Amino acids are the building blocks of proteins

Amino acids are the building blocks of proteins
Amino acids are the building blocks of proteins. A protein is hydrolyzed into its constituent
amino acids when incubated in 6 M HCl at 120˚ C for 24 h. Proteins are in fact linear (i.e.,
unbranched) polymers of amino acids. Similarly, DNA is a linear polymer of nucleic acids, and
complex carbohydrates are either linear or branched polymers of simple sugars (monosaccharides).
The protein ‘alphabet’ consists of 20 amino acids, each of which is coded for by a specific triplet of
bases in DNA (although there is some degeneracy in this code). The protein alphabet is over two
million years old is the same for viruses, bacteria, plants, and animals. Glycine was the first amino
acid to be discovered in 1820, while the last was threonine in 1935.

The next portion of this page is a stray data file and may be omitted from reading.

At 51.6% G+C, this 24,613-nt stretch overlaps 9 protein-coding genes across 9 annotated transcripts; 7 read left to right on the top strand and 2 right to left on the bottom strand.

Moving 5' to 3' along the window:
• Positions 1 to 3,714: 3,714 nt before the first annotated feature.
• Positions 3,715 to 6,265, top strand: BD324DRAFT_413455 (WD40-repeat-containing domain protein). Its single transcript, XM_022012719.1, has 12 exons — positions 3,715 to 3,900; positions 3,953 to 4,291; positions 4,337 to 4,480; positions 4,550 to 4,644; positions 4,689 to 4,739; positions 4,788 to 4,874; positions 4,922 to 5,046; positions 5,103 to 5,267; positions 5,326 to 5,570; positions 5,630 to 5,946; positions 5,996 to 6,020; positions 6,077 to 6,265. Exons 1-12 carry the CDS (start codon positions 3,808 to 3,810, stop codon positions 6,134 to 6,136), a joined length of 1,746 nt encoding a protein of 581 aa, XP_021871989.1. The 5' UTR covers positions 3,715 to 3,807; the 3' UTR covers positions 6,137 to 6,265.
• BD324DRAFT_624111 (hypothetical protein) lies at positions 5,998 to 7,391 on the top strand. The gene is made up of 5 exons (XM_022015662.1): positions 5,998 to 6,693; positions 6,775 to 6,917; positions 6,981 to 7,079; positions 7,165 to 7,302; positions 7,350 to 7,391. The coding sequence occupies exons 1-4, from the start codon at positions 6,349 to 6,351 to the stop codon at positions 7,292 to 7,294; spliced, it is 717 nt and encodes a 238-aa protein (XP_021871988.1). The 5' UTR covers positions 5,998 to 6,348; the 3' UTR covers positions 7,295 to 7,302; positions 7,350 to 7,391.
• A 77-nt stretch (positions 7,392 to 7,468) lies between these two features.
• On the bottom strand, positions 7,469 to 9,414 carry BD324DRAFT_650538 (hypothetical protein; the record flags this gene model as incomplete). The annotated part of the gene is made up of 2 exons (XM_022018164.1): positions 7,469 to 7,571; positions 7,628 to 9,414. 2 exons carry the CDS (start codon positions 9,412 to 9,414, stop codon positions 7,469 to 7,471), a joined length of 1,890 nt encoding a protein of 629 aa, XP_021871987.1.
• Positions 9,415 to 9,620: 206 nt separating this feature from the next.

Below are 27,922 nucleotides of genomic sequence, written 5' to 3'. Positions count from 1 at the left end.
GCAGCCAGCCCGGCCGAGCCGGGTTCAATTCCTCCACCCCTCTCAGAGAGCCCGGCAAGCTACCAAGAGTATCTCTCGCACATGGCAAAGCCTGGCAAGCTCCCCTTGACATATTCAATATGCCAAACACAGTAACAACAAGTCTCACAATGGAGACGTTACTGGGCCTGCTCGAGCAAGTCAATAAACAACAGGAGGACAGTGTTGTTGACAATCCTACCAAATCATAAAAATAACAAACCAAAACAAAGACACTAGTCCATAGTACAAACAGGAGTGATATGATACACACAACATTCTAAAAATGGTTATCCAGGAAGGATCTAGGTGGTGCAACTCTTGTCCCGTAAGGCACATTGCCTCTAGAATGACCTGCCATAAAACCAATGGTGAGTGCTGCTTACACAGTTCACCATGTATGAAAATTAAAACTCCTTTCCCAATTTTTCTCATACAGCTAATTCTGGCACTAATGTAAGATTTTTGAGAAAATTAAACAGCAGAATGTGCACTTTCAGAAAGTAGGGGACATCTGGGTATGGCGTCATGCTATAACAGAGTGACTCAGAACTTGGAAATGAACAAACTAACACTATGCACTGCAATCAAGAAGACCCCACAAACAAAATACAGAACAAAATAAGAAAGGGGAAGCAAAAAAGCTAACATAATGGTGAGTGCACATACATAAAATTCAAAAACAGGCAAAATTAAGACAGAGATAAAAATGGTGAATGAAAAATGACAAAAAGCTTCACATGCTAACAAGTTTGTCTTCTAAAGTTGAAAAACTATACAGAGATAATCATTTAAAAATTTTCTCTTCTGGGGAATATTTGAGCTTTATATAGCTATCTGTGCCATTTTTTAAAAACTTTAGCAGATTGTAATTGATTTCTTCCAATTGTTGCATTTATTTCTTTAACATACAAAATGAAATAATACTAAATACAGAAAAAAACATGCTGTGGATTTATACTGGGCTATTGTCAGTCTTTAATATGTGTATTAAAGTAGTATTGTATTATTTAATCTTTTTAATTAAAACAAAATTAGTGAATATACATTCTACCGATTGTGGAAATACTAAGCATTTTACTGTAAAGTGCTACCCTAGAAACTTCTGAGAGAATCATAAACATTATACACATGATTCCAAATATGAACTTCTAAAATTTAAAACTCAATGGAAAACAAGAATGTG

Basic structure of an amino acid
An amino acid is a carboxylic acid with an amino group. All of the naturally occurring amino
acids are a-amino acids. They all contain a single hydrogen atom (H), a carboxyl (COOH) group
and an amine (NH2) group attached to a central a-carbon atom. The fourth position on the tetrahedral
a-carbon is filled by a sidechain (denoted “R”) which varies and is in fact what distinguishes one
amino acid from another. At physiological pH, the carboxyl and a-amino groups are both ionized.

The a-carbon atom of each amino acid (except glycine) is chiral because it has four different
substituents. Hence, there are two different stereoisomers which are mirror images of one another.

If you look down the aC–H bond of an amino acid with the H atom closest to you, the L-stereoisomer spells “CORN” when the substituents are read in a clockwise direction, while the mirror-image
D-stereoisomer spells “CORN” when read in an anticlockwise direction. All of the twenty naturally
occurring amino acids are of the L-configuration (except glycine, which is achiral).